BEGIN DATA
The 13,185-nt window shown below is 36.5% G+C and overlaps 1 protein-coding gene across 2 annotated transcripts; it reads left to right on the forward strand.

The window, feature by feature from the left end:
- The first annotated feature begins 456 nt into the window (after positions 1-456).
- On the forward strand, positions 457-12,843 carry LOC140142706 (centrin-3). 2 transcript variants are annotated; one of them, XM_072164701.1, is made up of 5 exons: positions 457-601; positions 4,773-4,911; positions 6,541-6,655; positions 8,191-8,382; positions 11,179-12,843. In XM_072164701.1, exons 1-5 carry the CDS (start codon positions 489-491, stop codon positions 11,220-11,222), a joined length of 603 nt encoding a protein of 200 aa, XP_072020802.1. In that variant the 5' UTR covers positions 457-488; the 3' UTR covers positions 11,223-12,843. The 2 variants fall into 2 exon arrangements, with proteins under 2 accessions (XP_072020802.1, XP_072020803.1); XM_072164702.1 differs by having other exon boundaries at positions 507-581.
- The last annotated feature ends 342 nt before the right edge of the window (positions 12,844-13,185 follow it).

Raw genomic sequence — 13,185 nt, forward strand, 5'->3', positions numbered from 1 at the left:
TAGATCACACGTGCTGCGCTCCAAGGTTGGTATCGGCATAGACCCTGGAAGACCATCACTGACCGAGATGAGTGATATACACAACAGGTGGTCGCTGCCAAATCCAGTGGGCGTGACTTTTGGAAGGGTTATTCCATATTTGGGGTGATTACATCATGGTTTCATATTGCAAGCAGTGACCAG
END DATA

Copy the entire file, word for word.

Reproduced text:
The 13,185-nt window shown below is 36.5% G+C and overlaps 1 protein-coding gene across 2 annotated transcripts; it reads left to right on the forward strand.

The window, feature by feature from the left end:
- The first annotated feature begins 456 nt into the window (after positions 1-456).
- On the forward strand, positions 457-12,843 carry LOC140142706 (centrin-3). 2 transcript variants are annotated; one of them, XM_072164701.1, is made up of 5 exons: positions 457-601; positions 4,773-4,911; positions 6,541-6,655; positions 8,191-8,382; positions 11,179-12,843. In XM_072164701.1, exons 1-5 carry the CDS (start codon positions 489-491, stop codon positions 11,220-11,222), a joined length of 603 nt encoding a protein of 200 aa, XP_072020802.1. In that variant the 5' UTR covers positions 457-488; the 3' UTR covers positions 11,223-12,843. The 2 variants fall into 2 exon arrangements, with proteins under 2 accessions (XP_072020802.1, XP_072020803.1); XM_072164702.1 differs by having other exon boundaries at positions 507-581.
- The last annotated feature ends 342 nt before the right edge of the window (positions 12,844-13,185 follow it).

Raw genomic sequence — 13,185 nt, forward strand, 5'->3', positions numbered from 1 at the left:
TAGATCACACGTGCTGCGCTCCAAGGTTGGTATCGGCATAGACCCTGGAAGACCATCACTGACCGAGATGAGTGATATACACAACAGGTGGTCGCTGCCAAATCCAGTGGGCGTGACTTTTGGAAGGGTTATTCCATATTTGGGGTGATTACATCATGGTTTCATATTGCAAGCAGTGACCAG